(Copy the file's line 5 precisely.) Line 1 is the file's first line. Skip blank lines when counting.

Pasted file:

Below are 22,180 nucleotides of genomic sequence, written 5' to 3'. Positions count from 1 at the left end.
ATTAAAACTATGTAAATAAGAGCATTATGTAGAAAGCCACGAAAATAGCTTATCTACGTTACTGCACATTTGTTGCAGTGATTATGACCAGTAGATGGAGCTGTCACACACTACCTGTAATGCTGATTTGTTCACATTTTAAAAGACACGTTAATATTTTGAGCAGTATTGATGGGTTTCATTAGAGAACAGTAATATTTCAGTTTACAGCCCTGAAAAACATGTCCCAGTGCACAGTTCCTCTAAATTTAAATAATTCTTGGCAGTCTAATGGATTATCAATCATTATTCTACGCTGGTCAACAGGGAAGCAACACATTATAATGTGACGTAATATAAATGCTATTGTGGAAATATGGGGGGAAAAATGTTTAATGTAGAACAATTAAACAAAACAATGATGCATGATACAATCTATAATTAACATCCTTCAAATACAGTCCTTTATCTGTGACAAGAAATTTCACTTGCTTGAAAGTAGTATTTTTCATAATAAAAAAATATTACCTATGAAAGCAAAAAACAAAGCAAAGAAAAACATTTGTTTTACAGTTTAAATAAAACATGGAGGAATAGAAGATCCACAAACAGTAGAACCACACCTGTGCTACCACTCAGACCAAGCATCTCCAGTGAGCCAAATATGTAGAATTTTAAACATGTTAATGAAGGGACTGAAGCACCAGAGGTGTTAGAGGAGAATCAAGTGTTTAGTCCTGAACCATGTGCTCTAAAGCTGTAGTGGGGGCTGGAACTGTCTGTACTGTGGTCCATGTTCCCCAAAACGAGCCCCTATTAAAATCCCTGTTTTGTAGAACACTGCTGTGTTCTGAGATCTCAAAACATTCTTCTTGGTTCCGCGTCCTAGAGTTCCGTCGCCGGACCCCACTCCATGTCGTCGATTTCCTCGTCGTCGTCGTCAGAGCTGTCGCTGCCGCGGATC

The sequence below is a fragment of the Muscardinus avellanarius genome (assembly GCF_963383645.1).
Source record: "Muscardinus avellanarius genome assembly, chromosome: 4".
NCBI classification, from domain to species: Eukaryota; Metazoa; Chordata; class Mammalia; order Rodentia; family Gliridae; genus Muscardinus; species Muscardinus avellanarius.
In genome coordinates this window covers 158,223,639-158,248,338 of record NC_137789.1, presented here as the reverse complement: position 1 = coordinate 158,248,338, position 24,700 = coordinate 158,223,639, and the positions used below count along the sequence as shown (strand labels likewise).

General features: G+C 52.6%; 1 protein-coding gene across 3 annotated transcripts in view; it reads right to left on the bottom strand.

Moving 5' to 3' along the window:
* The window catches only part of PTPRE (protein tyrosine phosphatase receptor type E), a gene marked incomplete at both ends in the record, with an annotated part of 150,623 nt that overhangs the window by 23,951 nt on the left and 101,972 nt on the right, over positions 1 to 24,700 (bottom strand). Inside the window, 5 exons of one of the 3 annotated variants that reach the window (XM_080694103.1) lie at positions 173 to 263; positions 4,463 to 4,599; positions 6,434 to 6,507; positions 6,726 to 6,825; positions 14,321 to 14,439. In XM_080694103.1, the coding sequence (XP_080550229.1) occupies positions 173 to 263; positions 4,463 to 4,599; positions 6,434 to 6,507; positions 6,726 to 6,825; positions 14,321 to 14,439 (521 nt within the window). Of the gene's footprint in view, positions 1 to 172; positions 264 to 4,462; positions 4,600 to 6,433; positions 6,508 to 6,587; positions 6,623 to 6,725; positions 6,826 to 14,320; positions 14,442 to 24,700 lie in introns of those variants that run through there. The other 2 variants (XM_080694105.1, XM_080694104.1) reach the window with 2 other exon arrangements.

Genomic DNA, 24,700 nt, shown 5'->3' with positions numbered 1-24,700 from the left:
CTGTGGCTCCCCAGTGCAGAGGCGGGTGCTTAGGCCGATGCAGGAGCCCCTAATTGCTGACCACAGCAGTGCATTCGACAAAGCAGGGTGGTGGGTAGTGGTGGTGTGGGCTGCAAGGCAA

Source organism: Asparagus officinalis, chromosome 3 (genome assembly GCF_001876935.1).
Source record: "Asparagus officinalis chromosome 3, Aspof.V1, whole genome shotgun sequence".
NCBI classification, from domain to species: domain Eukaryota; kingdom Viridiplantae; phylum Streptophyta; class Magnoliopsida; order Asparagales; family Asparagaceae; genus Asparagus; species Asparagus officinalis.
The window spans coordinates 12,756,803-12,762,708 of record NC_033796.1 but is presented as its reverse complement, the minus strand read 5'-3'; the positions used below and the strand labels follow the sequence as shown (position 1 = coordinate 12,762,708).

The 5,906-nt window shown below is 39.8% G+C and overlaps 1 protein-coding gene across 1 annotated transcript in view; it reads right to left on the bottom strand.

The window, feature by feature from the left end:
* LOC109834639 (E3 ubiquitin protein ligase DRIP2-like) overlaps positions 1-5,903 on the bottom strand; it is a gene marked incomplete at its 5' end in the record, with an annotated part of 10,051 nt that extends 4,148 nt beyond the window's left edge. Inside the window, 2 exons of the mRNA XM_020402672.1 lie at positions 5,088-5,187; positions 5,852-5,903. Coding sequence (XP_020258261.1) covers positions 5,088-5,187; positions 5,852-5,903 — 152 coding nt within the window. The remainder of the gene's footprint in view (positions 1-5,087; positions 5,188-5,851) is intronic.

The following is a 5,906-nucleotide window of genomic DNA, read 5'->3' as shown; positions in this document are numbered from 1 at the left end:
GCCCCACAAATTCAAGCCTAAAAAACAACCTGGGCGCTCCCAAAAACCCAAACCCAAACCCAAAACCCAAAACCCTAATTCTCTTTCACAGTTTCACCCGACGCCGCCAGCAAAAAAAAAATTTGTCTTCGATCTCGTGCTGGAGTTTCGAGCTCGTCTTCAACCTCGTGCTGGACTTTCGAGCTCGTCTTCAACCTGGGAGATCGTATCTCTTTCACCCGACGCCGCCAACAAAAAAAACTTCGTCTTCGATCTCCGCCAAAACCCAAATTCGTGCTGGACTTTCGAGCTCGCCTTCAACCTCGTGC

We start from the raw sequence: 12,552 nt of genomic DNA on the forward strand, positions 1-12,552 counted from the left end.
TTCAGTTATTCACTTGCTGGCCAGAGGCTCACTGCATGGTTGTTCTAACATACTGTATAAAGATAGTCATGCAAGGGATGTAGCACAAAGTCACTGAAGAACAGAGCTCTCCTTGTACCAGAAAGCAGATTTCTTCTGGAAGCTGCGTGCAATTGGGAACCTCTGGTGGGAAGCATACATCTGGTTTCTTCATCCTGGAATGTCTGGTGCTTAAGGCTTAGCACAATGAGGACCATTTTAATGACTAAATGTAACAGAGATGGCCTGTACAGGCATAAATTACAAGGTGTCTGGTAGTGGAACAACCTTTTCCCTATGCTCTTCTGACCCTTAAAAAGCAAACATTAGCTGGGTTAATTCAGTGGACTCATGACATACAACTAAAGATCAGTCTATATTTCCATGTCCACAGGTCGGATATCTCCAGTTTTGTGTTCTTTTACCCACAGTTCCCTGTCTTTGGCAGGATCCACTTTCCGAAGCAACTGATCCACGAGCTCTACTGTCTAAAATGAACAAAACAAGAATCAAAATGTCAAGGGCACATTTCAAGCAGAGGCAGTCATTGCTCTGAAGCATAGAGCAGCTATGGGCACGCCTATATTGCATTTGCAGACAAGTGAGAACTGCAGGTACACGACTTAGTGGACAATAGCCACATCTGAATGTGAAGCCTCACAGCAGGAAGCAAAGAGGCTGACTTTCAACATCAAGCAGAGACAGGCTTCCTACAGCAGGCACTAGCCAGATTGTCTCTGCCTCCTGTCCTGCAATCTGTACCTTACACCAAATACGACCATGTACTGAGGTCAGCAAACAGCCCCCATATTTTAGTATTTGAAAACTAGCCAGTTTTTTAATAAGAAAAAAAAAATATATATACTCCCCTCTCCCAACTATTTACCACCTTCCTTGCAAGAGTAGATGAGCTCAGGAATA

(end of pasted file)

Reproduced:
NCBI classification, from domain to species: Eukaryota; Metazoa; Chordata; class Mammalia; order Rodentia; family Gliridae; genus Muscardinus; species Muscardinus avellanarius.